That afternoon he told me that every person who lives with an Addisonian should realize that the signs of crisis might be non-existent to outsiders. At times, it can indeed be clear that there is a problem, but during that initial phase of slipping into the crisis it might be subtle and without a neon sign and foghorn directing attention to the problem. This man knows me. I've been married to him for nearly 25 years, but this disease is like a sly fox. It can sneak up on the person with the disease and surely fool onlookers, even medical doctors. This is why it can be difficult to treat. A person in crisis going into an emergency room does not always look as if they are in the right place. Medical staff who do not understand Addison's cannot comprehend that a quiet, healthy-looking person can be fast approaching death. Unfortunately, that is often how it works.
There are people with Addison's who never experience a full-blown crisis, then there are others who know all too well how it works and they take every imaginable precaution, but this disease is not always so easy to manage. You might be doing everything perfectly, but I have learned a hard lesson to share...life is not perfect and Addison's is not a disease that can necessarily be "tamed" by a regiment. There are variables in life and these can sometimes wake the Addison's monster.
Do all you can to avoid a crisis, but try to communicate an oncoming problem with those in your family. On that cold morning this past weekend, my brain was already wavy and the synapses were firing slow and muffled, so I could not communicate to my husband what I did not clearly understand myself. However, whenever possible, just say, "I am having trouble," or something to simply alert those around you that there is a potential issue arising. If you are like me, you hate to call attention to yourself and you prefer to handle these things on your own to spare those around you from being a nursemaid, but sometimes you must be able to wave the red flag.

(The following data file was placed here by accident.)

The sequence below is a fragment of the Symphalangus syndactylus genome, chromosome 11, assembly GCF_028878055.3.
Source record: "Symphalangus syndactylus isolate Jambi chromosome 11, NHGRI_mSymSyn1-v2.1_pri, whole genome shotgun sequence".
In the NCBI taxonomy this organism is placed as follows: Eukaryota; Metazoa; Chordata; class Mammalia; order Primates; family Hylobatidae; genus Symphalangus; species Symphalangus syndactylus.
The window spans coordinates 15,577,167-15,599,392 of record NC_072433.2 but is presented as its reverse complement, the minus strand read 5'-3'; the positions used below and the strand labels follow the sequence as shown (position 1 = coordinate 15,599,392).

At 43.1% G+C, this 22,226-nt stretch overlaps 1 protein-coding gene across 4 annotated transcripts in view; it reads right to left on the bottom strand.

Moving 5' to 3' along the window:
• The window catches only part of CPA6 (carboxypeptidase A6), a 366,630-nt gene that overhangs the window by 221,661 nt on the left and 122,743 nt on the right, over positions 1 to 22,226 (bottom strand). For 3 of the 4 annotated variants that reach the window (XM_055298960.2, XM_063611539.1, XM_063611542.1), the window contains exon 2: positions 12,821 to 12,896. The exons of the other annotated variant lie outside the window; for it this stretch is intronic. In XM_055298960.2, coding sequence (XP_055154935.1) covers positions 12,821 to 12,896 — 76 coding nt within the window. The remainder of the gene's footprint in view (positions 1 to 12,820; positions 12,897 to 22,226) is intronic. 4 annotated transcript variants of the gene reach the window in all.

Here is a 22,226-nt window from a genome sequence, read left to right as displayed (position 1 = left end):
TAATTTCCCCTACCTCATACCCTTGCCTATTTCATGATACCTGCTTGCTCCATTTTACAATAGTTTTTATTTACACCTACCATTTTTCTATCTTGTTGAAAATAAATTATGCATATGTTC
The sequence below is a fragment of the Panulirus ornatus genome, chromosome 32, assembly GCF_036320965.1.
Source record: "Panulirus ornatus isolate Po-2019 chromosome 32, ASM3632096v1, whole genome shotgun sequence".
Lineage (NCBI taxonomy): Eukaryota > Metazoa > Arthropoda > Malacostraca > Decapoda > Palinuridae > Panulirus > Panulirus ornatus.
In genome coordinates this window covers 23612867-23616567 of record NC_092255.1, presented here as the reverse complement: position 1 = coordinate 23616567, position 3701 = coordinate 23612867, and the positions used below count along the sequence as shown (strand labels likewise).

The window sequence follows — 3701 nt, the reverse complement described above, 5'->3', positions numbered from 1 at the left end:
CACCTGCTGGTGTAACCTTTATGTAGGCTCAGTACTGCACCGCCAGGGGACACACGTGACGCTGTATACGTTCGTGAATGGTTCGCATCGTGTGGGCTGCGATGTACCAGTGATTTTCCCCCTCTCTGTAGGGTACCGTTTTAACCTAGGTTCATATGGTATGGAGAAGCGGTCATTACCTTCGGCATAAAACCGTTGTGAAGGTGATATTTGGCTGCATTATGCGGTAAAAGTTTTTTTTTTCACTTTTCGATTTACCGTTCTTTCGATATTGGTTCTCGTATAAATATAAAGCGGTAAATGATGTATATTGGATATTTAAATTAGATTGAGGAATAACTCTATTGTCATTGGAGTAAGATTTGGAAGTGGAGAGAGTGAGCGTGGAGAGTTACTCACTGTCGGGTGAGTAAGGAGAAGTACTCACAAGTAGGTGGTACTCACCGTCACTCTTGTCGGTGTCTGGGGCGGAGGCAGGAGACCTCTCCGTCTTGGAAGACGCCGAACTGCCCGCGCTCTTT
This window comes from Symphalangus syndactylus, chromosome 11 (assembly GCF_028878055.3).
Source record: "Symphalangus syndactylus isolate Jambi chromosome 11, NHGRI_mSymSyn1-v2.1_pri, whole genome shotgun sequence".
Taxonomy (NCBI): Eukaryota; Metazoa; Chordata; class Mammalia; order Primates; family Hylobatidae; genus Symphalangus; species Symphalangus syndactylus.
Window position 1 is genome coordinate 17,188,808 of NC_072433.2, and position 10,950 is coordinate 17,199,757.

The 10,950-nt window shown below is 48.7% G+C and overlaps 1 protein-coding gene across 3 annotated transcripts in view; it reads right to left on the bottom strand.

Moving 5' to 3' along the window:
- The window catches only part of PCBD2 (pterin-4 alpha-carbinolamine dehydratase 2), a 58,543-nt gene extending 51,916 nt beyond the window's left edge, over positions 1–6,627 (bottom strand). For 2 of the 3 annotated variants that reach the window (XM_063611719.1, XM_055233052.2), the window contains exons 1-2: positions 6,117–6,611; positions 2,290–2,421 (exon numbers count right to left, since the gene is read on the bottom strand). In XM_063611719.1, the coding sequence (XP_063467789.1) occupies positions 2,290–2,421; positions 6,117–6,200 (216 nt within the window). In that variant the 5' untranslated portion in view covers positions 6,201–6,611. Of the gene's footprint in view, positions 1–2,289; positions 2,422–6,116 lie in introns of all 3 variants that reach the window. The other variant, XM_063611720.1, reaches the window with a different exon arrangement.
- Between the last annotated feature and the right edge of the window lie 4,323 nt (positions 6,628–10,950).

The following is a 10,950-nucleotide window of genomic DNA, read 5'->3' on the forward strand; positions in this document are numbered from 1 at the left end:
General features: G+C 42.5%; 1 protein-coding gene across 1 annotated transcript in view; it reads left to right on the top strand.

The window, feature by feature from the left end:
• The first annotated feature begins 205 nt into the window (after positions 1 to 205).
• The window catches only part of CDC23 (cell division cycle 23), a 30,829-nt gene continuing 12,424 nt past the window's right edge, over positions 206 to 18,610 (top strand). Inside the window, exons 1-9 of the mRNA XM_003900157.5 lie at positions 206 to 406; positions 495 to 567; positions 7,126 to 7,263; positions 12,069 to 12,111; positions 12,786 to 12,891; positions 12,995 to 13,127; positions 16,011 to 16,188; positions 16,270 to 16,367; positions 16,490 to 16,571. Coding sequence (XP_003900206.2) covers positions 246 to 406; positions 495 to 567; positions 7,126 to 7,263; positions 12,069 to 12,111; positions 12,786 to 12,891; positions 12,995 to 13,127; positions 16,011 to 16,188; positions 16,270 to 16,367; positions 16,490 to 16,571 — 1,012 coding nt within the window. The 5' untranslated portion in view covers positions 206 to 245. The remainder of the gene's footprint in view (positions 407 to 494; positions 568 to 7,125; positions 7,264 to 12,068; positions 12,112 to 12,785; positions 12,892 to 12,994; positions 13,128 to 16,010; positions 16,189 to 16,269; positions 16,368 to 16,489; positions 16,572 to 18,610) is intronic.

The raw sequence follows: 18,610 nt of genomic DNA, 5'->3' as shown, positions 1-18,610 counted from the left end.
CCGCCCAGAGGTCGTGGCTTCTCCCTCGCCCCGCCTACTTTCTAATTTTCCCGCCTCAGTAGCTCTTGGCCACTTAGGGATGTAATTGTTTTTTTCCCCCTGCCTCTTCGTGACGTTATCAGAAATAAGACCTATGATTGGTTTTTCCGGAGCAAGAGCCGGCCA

I'd like to say that I could've done something better or different this past Sunday morning as my husband stood in shock and realized that my body was stumbling and going into jerky motions because of Addison's. Not letting my body become so taxed by the cold would have been a great start, but there I was. Life happens. I was very fast in taking my meds, my second dose that morning, so I was making adjustments, but it was still scary for him to witness after he'd been sitting next to me so peacefully, only to discover his nightmare had been in silent action.
At least I wasn't to the "napping" stage while we were in the middle of wilderness. But, if that does happen in your situation too, I guess family members could walk over to their Addisonian loved one and pull open an eyelid while asking, "Are you asleep or are you in trouble?" If there isn't a response or if there is a garbled answer, well then, the answer is clear and action can be taken. Of course, this might get irritating over the years, but it just might save a life or two.
|Beautiful bulb flowers we found growing wild on our land. What are they?|